A familiar and hard-to-miss sight will return to Australian skies today with one of Qantas’ iconic A380 aircraft set to land back in Sydney, 593 days after it departed Australian shores.
Hudson Fysh, named after one of Qantas’ founders, is expected to touch down at Sydney Airport around 3.00pm more than 19 hours after it departed Dresden, Germany. The aircraft recently underwent scheduled maintenance for a new landing gear, after spending the best part of two years in storage during the COVID-19 pandemic.
Its early return comes as the airline gears up for the first two of the superjumbos to return to service in April 2022, following strong demand for international travel, particularly on key routes to Los Angeles and London.
Qantas has taken close to half a million domestic bookings in the past two weeks, compared with around 20,000 in a two-week period in August.
Jetstar’s recent international sale saw 75,000 seats sold in 72 hours.
Demand for seats on Qantas’ London to Sydney service has been extremely strong, with Aussies reuniting with family and friends in time for Christmas and more flights added as a result.
Originally expected to remain in long term storage in the Californian desert until the end of 2023, Qantas has since announced that five A380s with upgraded cabins would return ahead of schedule with two to operate flights to Los Angeles from April 2022 and three to operate flights to London from November 2022.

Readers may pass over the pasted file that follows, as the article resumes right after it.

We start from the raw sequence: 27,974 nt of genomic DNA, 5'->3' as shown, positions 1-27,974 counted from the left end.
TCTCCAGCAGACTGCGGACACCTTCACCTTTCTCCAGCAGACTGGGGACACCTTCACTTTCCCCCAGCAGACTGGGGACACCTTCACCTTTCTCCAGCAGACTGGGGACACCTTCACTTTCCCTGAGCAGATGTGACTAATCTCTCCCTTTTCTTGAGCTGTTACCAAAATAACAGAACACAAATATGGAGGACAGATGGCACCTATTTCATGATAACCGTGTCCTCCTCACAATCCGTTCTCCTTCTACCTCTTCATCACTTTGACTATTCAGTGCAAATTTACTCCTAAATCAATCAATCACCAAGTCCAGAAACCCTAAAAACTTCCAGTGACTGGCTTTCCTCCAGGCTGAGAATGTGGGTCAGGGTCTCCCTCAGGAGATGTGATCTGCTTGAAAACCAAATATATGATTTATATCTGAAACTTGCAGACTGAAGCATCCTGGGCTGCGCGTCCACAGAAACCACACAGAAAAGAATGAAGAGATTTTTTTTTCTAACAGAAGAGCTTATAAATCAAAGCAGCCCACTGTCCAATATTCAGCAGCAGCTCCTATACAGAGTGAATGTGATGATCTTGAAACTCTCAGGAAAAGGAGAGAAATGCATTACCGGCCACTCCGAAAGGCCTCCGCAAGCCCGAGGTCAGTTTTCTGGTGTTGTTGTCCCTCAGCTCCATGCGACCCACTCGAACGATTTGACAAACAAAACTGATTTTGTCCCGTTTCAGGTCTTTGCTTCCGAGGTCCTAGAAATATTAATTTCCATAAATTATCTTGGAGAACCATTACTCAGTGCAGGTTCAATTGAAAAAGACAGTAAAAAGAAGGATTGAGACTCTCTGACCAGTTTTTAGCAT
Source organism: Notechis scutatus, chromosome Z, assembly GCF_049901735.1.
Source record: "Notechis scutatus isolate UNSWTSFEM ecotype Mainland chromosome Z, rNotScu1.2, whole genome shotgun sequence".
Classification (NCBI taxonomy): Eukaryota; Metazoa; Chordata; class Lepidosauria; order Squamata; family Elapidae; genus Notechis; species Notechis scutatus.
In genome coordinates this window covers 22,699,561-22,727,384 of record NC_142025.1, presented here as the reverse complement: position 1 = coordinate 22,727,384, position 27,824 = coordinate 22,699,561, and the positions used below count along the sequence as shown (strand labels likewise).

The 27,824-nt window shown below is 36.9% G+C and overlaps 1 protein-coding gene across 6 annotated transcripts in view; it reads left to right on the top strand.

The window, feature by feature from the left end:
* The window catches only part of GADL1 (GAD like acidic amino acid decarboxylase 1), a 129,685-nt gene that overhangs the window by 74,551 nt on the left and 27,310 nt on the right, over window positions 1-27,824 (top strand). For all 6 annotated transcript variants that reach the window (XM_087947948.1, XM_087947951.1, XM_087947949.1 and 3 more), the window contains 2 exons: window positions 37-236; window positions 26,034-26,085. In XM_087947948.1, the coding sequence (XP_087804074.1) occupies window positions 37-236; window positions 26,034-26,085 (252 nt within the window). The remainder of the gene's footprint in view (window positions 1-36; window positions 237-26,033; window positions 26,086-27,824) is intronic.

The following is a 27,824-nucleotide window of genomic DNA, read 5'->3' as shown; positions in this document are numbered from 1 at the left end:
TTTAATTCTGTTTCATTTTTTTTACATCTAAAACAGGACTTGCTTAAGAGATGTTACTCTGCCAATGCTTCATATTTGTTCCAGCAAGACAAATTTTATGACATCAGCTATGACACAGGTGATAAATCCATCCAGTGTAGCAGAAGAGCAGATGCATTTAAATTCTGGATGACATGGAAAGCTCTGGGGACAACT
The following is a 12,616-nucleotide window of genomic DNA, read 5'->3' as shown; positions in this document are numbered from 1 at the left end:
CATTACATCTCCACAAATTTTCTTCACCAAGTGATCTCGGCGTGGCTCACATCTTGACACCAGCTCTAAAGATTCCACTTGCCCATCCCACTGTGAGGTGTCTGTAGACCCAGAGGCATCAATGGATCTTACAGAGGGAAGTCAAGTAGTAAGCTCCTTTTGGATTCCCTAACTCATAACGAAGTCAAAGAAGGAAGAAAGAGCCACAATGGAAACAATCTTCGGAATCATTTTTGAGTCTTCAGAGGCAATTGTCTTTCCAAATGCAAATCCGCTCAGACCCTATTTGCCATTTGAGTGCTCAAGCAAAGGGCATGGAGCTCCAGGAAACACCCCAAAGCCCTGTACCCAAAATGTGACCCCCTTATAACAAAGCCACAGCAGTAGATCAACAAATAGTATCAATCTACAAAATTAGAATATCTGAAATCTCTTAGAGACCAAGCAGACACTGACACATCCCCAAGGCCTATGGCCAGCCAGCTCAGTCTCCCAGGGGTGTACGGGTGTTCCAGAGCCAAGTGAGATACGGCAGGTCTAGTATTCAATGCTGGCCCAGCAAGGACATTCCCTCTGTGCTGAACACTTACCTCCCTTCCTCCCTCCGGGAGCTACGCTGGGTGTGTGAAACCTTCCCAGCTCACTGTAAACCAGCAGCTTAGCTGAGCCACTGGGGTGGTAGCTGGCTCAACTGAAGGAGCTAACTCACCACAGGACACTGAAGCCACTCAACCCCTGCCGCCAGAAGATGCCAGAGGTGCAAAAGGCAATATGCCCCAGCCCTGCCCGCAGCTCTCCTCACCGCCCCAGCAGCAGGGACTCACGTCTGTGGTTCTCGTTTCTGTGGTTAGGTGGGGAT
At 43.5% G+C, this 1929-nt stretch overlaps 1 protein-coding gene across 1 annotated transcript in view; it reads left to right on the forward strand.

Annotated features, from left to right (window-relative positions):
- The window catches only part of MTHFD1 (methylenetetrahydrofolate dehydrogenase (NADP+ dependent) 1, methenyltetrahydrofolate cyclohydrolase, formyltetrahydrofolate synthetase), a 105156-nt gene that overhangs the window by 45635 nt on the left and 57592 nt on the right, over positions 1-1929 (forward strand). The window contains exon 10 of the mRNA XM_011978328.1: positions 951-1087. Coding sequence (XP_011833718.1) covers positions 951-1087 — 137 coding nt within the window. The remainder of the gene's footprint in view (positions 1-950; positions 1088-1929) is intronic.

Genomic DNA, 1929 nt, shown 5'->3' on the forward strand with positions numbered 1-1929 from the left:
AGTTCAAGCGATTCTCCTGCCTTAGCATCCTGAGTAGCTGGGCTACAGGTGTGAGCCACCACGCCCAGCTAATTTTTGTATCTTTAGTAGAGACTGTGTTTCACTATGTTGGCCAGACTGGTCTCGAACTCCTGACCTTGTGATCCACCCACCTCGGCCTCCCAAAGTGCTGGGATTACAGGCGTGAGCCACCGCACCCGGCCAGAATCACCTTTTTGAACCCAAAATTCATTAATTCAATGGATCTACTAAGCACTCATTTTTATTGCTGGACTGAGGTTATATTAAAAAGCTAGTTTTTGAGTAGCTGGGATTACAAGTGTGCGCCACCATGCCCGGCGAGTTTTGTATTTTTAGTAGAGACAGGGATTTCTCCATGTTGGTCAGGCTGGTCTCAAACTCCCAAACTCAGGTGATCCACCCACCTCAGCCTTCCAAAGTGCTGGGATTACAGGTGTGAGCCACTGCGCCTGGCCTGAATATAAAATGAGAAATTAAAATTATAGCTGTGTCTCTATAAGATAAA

The airline is now working to further accelerate the return of the A380s, with superjumbo flights to London brought forward to July 2022. In addition, a sixth aircraft will arrive before the end of calendar year 2022, with the remaining four A380s expected to return to service by early 2024.
Hudson Fysh will undergo additional maintenance checks in Australia before taking to the skies again in coming weeks as part of crew training.
Qantas Chief Pilot Captain Richard Tobiano said it was a terrific day, not just for Qantas crew but also passengers who love flying onboard the national carrier’s flagship aircraft.
“The A380 is a fantastic aircraft and we are very excited to welcome it home today. The early return is symbolic of how quickly demand for international travel has bounced back and this aircraft will play a key role in preparing our crew to return to A380 flying operations in the new year.
“Many of our crew have found other jobs during the pandemic doing everything from working in vaccination hubs and hospital wards to driving buses and tractors, and painting houses.
“Over the next few months, pilots will undergo an extensive retraining period including simulator sessions, training flights and classroom courses to prepare for take-off.”
While it wasn’t flying during the pandemic, the aircraft was cared for by Qantas engineers who carried out regular inspections before it flew to Dresden earlier this year.
Six of Qantas’ A380s have had an interior redesign featuring new premium upper deck with new supper club style lounge and brand-new seats across the Business Class and Premium Economy cabins, as well as a main deck refresh including new carpet and curtains. The remaining aircraft will be refitted before they return to service.
The 485-seat A380 is the only aircraft in the Qantas fleet that offers a First Class cabin, popular with Frequent Flyers for its comfortable suites with fully lay flat beds, premium Neil Perry multi-course dining experience, award winning Australian wine cellar and Martin Grant designed First Class PJs.